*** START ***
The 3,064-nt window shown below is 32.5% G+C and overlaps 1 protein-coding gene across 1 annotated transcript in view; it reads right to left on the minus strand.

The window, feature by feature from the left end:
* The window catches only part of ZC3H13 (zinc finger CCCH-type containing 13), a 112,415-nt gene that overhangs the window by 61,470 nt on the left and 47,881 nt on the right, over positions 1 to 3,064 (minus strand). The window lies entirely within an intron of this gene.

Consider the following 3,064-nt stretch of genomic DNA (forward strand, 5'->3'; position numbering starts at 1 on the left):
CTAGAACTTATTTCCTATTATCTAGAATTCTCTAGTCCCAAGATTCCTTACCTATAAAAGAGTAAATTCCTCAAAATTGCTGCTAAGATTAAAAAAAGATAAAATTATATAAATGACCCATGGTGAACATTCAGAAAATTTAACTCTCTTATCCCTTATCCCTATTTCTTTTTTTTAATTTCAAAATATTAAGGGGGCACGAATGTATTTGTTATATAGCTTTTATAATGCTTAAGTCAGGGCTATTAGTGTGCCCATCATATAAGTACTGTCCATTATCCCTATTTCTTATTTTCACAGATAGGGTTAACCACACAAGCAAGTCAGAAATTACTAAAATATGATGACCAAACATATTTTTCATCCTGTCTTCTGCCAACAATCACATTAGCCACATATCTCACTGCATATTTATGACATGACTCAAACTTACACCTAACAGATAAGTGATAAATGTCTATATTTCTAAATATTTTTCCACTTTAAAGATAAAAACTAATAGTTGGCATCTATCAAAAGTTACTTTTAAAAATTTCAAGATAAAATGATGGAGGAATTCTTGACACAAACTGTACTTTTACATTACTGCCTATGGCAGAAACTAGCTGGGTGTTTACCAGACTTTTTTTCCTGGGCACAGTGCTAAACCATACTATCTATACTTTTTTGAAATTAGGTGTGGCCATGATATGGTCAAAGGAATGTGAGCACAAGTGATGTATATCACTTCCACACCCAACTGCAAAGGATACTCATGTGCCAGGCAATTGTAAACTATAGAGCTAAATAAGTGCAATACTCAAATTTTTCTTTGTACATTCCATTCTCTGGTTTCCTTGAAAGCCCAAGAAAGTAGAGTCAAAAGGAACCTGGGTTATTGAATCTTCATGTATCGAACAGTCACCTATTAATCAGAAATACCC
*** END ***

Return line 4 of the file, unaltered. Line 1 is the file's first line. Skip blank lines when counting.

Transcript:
Consider the following 3,064-nt stretch of genomic DNA (forward strand, 5'->3'; position numbering starts at 1 on the left):